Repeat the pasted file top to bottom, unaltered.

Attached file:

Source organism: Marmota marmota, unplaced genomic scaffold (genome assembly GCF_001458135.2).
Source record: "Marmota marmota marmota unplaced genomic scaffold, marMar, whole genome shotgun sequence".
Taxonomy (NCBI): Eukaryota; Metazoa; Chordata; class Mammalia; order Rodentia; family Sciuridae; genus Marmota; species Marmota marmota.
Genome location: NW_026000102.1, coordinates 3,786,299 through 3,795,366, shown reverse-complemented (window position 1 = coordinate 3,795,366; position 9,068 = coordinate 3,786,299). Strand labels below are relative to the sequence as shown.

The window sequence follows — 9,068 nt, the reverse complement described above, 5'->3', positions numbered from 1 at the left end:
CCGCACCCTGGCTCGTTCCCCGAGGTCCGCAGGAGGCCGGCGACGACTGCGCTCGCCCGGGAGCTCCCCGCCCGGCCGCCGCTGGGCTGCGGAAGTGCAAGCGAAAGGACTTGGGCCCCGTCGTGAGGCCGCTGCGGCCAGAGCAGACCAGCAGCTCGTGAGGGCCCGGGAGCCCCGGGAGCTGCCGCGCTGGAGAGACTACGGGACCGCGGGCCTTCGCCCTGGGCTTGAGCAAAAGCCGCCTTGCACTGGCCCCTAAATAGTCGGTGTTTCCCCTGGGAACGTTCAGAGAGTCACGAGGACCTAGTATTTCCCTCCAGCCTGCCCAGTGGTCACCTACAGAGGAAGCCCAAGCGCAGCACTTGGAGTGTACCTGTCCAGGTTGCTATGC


Source organism: Marmota marmota, unplaced genomic scaffold (genome assembly GCF_001458135.2).
Source record: "Marmota marmota marmota unplaced genomic scaffold, marMar, whole genome shotgun sequence".
Taxonomy (NCBI): Eukaryota; Metazoa; Chordata; class Mammalia; order Rodentia; family Sciuridae; genus Marmota; species Marmota marmota.
Genome location: NW_026000102.1, coordinates 3,786,299 through 3,795,366, shown reverse-complemented (window position 1 = coordinate 3,795,366; position 9,068 = coordinate 3,786,299). Strand labels below are relative to the sequence as shown.

The window sequence follows — 9,068 nt, the reverse complement described above, 5'->3', positions numbered from 1 at the left end:
CCGCACCCTGGCTCGTTCCCCGAGGTCCGCAGGAGGCCGGCGACGACTGCGCTCGCCCGGGAGCTCCCCGCCCGGCCGCCGCTGGGCTGCGGAAGTGCAAGCGAAAGGACTTGGGCCCCGTCGTGAGGCCGCTGCGGCCAGAGCAGACCAGCAGCTCGTGAGGGCCCGGGAGCCCCGGGAGCTGCCGCGCTGGAGAGACTACGGGACCGCGGGCCTTCGCCCTGGGCTTGAGCAAAAGCCGCCTTGCACTGGCCCCTAAATAGTCGGTGTTTCCCCTGGGAACGTTCAGAGAGTCACGAGGACCTAGTATTTCCCTCCAGCCTGCCCAGTGGTCACCTACAGAGGAAGCCCAAGCGCAGCACTTGGAGTGTACCTGTCCAGGTTGCTATGC